Though alphabetic writing can serve notational purposes not confined to the writing of speech, it is in relation to speech that its horizon and the metaphysical work it performs are to be found: the absented un-notatable body haunts writing. Whatever may be the nature of spacing or writing in general, alphabetic writing is tied to spoken language, since it it is predicated as an algorithm on the possibility of being read, of being able to be uttered and pronounced as speech. (This is not the case with non-alphabetic forms such as, for example, mathematical writing which, though it can be ‘read’ aloud by the reading of names attached to its signs, functions independently of any such voicing.) With alphabetic writing it was precisely the demand for reading aloud that punctuation — orthographic items from periods, commas, question marks to parentheses, dashes, ellipses, colons, quote marks, and other items — was invented to satisfy. But all these marks, though they make certain basic logical and rhetorical aspects of spoken meanings available to the reader, perform only a fragment of those performed by prosody. Other than these the alphabet conveys no prosodic affect. A qualification: handwriting can convey certain affective states and characteristics of the writer and the use of typefaces in printed texts is an affective resource powerfully used in advertising and comic art. But these exceptions do not disable alphabetic writing’s fundamental shortfall. The solution, from the alphabet’s inception, was the creation of literacy — textual practices distributed along the two poles of poetry and prose: the first, honouring sonic values through a mimesis of vocal affect, the second working syntactically by transducing vocality into textual forms through devices of convention and style. Observe that each time prosodic effects are transduced into prose and projected through syntactical means, the texts of written discourse become longer, more  wordy and internally intricate. As a consequence their interpretation becomes more open to further augmentation than the speech it is coding (or that which can be read from it), since what in speech is a co-occurrence, a simultaneity of words-with- prosody, becomes sequential and linearized in writing. And so it goes, text without end; always the edge of writing is occupied by an incomplete transduction of prosody and always the recovery of some full — prosodically complete — meaning, affect, significance or purpose is deferred; a potential infinity of deferrence. In theory. In practice, one stops at some point of sufficient meaning and prosodic recuperation long before death by excessive length intervenes. Derrida’s message of endless deferral of meaning (which, by his practice, is articulated within alphabetic writing and which, by his insistence, is necessarily indifferent philosophically to any extra- textual intervention or external – embodied — source of closure) is thus an effect of (understanding matters from within) alphabetic writing. An effect built into the alphabet’s asymptotic relation to the capture of prosody, an inevitable consequence  in other words of its inability to code the gestures inside the voice except by the addition of more prosodically denuded word signs.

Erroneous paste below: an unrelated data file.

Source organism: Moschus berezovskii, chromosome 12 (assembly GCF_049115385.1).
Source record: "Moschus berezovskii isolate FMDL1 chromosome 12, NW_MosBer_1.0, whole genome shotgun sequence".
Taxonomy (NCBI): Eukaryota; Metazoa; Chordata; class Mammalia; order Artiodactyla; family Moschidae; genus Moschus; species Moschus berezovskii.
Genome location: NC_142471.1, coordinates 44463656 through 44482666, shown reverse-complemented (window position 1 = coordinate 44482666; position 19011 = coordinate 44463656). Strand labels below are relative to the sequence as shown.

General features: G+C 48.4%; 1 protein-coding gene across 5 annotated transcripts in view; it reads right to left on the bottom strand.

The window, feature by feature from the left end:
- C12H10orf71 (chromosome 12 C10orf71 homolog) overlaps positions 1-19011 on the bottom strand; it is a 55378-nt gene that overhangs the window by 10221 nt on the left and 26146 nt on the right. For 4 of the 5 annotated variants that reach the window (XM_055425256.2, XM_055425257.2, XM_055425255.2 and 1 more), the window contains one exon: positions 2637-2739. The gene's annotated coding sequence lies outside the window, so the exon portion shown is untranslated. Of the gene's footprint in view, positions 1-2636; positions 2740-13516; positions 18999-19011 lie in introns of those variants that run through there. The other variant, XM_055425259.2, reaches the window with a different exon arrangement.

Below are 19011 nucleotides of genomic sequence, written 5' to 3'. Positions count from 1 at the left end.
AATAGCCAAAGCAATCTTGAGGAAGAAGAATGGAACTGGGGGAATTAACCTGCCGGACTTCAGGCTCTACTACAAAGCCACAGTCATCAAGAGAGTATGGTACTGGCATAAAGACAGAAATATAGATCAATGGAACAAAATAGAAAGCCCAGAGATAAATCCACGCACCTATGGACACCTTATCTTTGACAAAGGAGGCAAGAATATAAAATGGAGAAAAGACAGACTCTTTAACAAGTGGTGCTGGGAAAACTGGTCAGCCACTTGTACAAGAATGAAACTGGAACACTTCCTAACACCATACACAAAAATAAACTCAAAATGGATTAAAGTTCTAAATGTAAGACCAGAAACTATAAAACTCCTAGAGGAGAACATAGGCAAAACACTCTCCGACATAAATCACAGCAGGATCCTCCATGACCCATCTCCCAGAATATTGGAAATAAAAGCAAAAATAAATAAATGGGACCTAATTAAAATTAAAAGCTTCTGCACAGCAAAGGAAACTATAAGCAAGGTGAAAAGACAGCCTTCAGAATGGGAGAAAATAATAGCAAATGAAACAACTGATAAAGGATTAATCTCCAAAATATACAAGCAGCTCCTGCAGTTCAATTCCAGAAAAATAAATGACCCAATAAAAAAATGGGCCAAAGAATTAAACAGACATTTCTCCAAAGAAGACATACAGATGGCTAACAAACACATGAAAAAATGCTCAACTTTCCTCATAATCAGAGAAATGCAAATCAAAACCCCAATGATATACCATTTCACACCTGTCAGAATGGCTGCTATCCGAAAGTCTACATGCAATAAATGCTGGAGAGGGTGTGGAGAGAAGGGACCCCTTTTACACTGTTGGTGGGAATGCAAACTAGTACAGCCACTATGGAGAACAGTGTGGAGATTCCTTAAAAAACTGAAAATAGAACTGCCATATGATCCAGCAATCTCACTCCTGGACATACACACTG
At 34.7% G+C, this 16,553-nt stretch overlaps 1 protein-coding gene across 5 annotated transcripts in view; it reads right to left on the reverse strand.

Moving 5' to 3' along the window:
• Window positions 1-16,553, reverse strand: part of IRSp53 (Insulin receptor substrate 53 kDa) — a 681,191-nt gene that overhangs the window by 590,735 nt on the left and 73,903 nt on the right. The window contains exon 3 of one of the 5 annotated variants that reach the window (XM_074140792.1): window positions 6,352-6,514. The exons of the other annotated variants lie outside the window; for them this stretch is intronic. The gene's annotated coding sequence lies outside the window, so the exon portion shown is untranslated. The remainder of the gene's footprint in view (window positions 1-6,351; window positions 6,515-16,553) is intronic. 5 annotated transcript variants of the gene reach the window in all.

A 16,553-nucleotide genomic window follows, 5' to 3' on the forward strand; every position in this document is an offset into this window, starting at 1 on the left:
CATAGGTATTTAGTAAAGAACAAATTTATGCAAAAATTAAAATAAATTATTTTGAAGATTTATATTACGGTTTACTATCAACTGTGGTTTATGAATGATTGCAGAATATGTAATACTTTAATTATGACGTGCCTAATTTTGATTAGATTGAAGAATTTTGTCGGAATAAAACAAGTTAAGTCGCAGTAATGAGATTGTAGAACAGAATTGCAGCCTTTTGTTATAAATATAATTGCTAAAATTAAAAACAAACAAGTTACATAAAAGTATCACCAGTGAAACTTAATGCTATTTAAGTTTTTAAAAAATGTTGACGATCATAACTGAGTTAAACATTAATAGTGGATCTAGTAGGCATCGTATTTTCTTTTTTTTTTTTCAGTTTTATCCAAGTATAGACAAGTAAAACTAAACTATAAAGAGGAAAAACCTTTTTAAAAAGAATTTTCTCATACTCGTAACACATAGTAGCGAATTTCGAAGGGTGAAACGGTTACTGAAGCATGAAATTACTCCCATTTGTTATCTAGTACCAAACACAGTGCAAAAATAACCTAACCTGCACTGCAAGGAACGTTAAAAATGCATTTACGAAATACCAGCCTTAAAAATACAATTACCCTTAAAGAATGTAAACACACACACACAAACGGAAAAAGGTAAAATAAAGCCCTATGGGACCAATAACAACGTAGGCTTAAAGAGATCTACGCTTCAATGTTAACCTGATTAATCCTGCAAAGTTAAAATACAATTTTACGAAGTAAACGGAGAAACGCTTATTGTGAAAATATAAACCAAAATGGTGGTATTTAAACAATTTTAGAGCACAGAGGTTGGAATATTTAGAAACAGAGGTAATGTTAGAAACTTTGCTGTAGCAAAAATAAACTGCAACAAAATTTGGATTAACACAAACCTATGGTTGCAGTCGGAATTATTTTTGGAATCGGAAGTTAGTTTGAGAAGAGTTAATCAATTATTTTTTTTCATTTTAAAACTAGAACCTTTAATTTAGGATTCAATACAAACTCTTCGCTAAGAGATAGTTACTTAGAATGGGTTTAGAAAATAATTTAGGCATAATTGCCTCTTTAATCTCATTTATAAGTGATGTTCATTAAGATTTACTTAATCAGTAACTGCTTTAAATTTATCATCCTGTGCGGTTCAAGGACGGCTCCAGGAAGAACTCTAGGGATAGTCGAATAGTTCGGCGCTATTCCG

This disjunction of words from their prosody, which presents ‘speech’ (i.e. speech virtualized as alphabetic inscription) as the expression of disembodied thought detached from its affective dimension was of course writing’s spectacular achievement. It allowed the alphabet to cut words loose from the place, time, context, circumstances, voice, gestures, presence, manner of utterance and  mortality of the one who speaks them. Neurologically, such virtualized speech issues from — gives rise to, allows to come into being and gives subsequent autonomy to –

– a disembodied cortex; for it is precisely the cortex’s connection to the midbrain and so-called limbic regions that produces the words-plus-prosody amalgam; a link which the autonomous presence of the de-prosodized alphabetically written word cuts.iii In this way, alphabetic writing enacts a transcendental escape from the body, whose presence within thought it renders invisible. As a result it contributes to an ontology of abstract, invisible, disembodied entities. In particular, to the idea of God — the monobeing Jahweh. It does this not by inventing it as an object of thought, but by operating as a vehicle or machine for the dissemination of an invisible,